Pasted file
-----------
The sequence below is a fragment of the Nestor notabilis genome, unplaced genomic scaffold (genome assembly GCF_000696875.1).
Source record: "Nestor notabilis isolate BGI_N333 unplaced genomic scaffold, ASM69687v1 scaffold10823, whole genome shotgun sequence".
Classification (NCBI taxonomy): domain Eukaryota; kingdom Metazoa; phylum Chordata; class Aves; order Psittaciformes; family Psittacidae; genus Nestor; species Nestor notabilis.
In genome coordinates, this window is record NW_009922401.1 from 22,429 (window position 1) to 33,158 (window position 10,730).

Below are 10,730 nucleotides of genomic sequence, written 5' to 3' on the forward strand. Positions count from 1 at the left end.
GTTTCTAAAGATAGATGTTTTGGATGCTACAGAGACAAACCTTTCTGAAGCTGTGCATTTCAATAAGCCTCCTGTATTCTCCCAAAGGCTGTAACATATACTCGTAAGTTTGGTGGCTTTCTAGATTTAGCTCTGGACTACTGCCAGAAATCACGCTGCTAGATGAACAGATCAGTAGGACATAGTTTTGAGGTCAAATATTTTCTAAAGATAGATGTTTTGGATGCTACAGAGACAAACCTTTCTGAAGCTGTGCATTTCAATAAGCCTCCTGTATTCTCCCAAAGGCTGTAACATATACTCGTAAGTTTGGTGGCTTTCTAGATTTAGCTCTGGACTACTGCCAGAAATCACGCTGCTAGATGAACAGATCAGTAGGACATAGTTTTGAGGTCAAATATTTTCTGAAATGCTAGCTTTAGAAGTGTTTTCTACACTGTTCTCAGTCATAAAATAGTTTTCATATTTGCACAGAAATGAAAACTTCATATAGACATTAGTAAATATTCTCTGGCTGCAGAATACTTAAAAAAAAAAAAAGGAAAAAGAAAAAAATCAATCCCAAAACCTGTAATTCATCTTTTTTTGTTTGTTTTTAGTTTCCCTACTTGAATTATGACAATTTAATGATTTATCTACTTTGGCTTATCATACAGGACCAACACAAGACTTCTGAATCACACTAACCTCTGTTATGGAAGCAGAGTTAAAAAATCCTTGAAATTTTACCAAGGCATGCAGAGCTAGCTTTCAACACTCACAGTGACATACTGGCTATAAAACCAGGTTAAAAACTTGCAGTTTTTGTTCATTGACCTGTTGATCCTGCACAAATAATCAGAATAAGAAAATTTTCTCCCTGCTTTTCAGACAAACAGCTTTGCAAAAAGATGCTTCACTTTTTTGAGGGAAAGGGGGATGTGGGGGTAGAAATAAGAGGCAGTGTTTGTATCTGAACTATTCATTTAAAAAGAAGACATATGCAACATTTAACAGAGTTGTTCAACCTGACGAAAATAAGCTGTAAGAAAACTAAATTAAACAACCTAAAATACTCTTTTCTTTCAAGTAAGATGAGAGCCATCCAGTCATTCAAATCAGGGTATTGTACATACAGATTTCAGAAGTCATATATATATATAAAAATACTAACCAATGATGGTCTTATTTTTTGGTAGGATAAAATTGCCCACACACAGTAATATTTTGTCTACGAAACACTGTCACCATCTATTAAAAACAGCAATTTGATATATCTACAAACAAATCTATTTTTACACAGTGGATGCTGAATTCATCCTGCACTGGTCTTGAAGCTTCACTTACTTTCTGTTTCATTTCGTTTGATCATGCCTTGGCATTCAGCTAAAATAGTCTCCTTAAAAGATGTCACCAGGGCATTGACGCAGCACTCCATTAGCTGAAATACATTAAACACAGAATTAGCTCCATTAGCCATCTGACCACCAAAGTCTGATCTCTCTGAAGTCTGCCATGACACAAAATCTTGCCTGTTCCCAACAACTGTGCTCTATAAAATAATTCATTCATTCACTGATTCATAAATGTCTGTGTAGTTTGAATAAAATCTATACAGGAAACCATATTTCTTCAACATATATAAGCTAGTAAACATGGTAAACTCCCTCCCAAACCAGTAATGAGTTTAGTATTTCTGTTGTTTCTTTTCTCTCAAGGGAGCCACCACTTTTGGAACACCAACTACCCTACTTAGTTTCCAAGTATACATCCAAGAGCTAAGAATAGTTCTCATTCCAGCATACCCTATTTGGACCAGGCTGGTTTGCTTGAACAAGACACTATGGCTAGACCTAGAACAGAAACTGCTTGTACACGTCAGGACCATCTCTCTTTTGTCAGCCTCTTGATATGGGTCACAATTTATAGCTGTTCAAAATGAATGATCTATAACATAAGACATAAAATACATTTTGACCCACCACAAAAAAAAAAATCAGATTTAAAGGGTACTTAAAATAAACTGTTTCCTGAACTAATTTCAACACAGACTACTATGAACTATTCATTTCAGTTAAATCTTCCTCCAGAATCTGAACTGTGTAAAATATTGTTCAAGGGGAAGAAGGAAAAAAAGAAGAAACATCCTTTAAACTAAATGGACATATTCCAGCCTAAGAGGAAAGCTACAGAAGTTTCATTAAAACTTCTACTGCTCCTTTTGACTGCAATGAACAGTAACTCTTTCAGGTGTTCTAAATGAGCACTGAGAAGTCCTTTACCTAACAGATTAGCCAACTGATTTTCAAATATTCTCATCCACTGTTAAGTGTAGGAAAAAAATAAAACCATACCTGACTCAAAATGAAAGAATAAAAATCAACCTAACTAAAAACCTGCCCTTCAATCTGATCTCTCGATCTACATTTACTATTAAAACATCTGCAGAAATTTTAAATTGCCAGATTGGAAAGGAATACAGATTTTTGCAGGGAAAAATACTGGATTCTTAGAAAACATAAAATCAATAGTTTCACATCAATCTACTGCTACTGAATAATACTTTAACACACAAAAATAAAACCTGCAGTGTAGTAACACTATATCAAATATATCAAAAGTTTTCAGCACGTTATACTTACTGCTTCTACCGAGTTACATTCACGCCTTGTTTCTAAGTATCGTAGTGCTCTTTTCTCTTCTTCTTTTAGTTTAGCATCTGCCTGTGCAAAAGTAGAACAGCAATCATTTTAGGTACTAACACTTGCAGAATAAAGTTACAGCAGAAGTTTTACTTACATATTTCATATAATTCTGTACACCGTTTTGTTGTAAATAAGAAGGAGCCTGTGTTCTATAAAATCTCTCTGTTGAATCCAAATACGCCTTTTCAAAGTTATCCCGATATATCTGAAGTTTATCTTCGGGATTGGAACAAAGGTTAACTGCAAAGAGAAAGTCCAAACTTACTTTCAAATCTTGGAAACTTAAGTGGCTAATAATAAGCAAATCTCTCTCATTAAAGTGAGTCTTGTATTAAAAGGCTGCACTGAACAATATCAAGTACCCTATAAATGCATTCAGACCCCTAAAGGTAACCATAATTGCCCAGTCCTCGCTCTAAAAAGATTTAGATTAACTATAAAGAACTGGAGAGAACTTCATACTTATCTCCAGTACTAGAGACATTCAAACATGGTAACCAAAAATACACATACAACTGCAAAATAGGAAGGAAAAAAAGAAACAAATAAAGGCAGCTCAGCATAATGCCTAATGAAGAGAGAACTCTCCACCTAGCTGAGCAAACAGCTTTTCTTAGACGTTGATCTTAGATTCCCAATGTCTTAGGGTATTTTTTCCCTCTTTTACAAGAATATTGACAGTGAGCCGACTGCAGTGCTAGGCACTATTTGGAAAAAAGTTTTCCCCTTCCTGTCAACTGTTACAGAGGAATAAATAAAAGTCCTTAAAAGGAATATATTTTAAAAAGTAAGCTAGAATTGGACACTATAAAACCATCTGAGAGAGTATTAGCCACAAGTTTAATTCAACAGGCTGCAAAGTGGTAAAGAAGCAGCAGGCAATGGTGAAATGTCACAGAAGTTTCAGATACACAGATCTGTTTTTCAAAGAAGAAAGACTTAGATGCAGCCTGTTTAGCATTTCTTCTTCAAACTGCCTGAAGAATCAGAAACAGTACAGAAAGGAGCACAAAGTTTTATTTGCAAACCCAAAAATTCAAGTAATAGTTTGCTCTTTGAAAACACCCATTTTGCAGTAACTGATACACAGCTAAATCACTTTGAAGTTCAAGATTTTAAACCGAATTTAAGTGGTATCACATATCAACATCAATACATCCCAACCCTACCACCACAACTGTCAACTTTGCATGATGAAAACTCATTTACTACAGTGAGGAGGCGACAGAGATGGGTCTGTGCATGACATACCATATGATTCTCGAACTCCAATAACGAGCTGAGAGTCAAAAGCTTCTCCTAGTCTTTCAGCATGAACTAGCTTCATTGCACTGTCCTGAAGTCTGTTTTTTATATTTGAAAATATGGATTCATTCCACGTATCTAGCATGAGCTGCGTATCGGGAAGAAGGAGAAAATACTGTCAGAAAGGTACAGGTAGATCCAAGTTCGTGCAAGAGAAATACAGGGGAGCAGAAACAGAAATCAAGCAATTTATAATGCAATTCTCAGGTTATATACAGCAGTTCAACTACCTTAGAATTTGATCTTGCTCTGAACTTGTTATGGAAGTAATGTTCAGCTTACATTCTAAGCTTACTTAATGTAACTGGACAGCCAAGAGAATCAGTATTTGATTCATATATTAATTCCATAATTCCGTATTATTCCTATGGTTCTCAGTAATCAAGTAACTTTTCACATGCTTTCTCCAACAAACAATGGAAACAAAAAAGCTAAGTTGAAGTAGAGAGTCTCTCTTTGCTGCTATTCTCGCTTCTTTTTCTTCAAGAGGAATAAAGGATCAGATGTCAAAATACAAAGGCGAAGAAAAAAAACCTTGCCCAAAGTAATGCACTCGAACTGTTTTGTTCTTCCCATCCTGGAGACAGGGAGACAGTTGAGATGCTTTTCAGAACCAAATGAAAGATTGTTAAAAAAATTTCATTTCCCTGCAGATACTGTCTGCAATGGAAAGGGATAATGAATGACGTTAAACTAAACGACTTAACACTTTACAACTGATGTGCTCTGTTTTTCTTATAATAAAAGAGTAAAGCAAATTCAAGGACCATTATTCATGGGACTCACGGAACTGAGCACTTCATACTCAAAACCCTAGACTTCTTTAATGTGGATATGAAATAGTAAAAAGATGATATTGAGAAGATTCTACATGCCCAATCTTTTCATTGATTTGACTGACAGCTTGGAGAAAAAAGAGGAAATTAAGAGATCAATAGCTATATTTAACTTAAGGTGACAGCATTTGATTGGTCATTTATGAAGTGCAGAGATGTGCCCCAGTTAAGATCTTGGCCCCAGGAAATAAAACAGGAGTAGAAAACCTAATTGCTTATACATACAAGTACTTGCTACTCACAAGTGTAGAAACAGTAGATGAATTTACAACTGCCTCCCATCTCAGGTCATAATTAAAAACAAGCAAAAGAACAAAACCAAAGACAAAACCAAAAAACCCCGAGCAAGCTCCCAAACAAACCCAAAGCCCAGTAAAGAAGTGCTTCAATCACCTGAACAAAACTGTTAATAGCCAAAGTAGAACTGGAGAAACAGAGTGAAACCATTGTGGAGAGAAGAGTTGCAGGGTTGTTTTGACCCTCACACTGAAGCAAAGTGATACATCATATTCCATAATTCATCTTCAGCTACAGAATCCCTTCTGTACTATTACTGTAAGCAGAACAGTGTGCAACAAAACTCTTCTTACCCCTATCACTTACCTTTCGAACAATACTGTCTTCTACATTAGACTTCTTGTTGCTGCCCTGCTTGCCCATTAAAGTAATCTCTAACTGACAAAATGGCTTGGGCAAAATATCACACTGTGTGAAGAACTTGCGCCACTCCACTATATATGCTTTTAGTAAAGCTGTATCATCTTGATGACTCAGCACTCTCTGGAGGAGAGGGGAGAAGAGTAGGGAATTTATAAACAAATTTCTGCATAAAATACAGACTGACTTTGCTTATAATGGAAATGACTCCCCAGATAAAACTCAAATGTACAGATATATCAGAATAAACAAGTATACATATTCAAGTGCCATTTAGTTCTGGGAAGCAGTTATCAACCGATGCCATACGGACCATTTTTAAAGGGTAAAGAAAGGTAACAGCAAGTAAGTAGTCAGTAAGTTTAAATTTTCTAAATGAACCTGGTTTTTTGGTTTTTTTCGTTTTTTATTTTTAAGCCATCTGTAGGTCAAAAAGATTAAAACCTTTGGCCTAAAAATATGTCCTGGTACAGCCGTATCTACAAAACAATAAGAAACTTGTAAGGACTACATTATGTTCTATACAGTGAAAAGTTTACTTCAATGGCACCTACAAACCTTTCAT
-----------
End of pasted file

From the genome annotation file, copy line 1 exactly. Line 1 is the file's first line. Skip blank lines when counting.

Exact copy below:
The sequence below is a fragment of the Nestor notabilis genome, unplaced genomic scaffold (genome assembly GCF_000696875.1).